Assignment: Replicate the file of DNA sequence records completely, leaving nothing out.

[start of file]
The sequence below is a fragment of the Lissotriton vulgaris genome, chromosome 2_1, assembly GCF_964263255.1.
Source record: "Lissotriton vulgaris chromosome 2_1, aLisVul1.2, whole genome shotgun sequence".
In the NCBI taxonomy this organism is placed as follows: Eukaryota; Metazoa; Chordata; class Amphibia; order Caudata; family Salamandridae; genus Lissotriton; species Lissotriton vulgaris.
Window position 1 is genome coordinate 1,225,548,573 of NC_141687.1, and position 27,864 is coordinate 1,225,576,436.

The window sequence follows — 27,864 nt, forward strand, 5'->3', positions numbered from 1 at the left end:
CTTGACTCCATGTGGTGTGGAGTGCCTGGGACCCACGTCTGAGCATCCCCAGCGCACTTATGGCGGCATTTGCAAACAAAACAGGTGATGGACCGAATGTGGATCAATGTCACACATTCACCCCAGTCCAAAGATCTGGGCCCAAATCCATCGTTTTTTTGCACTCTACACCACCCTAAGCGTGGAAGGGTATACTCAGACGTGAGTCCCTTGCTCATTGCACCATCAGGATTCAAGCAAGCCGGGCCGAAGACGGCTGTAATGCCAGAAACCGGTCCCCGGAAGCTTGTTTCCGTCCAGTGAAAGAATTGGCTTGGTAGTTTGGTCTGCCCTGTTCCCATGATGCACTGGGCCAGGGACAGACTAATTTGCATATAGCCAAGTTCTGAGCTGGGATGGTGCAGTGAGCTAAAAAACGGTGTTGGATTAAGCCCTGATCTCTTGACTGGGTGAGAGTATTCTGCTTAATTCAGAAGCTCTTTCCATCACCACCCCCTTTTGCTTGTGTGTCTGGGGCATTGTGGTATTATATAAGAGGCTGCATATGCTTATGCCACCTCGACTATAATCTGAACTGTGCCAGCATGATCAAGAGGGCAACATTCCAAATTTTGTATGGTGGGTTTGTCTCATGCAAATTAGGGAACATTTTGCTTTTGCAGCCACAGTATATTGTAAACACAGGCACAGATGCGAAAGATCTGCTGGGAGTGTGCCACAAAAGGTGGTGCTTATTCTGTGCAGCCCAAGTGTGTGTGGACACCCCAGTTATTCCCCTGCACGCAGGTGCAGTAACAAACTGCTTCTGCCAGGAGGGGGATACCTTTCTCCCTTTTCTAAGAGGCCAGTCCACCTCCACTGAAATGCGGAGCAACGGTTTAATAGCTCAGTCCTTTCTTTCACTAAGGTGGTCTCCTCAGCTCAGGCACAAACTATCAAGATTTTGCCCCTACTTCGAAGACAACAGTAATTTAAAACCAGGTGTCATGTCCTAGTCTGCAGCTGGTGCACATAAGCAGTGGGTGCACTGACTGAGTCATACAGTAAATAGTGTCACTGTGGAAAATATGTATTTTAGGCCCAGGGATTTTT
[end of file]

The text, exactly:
The sequence below is a fragment of the Lissotriton vulgaris genome, chromosome 2_1, assembly GCF_964263255.1.
Source record: "Lissotriton vulgaris chromosome 2_1, aLisVul1.2, whole genome shotgun sequence".
In the NCBI taxonomy this organism is placed as follows: Eukaryota; Metazoa; Chordata; class Amphibia; order Caudata; family Salamandridae; genus Lissotriton; species Lissotriton vulgaris.
Window position 1 is genome coordinate 1,225,548,573 of NC_141687.1, and position 27,864 is coordinate 1,225,576,436.

The window sequence follows — 27,864 nt, forward strand, 5'->3', positions numbered from 1 at the left end:
CTTGACTCCATGTGGTGTGGAGTGCCTGGGACCCACGTCTGAGCATCCCCAGCGCACTTATGGCGGCATTTGCAAACAAAACAGGTGATGGACCGAATGTGGATCAATGTCACACATTCACCCCAGTCCAAAGATCTGGGCCCAAATCCATCGTTTTTTTGCACTCTACACCACCCTAAGCGTGGAAGGGTATACTCAGACGTGAGTCCCTTGCTCATTGCACCATCAGGATTCAAGCAAGCCGGGCCGAAGACGGCTGTAATGCCAGAAACCGGTCCCCGGAAGCTTGTTTCCGTCCAGTGAAAGAATTGGCTTGGTAGTTTGGTCTGCCCTGTTCCCATGATGCACTGGGCCAGGGACAGACTAATTTGCATATAGCCAAGTTCTGAGCTGGGATGGTGCAGTGAGCTAAAAAACGGTGTTGGATTAAGCCCTGATCTCTTGACTGGGTGAGAGTATTCTGCTTAATTCAGAAGCTCTTTCCATCACCACCCCCTTTTGCTTGTGTGTCTGGGGCATTGTGGTATTATATAAGAGGCTGCATATGCTTATGCCACCTCGACTATAATCTGAACTGTGCCAGCATGATCAAGAGGGCAACATTCCAAATTTTGTATGGTGGGTTTGTCTCATGCAAATTAGGGAACATTTTGCTTTTGCAGCCACAGTATATTGTAAACACAGGCACAGATGCGAAAGATCTGCTGGGAGTGTGCCACAAAAGGTGGTGCTTATTCTGTGCAGCCCAAGTGTGTGTGGACACCCCAGTTATTCCCCTGCACGCAGGTGCAGTAACAAACTGCTTCTGCCAGGAGGGGGATACCTTTCTCCCTTTTCTAAGAGGCCAGTCCACCTCCACTGAAATGCGGAGCAACGGTTTAATAGCTCAGTCCTTTCTTTCACTAAGGTGGTCTCCTCAGCTCAGGCACAAACTATCAAGATTTTGCCCCTACTTCGAAGACAACAGTAATTTAAAACCAGGTGTCATGTCCTAGTCTGCAGCTGGTGCACATAAGCAGTGGGTGCACTGACTGAGTCATACAGTAAATAGTGTCACTGTGGAAAATATGTATTTTAGGCCCAGGGATTTTT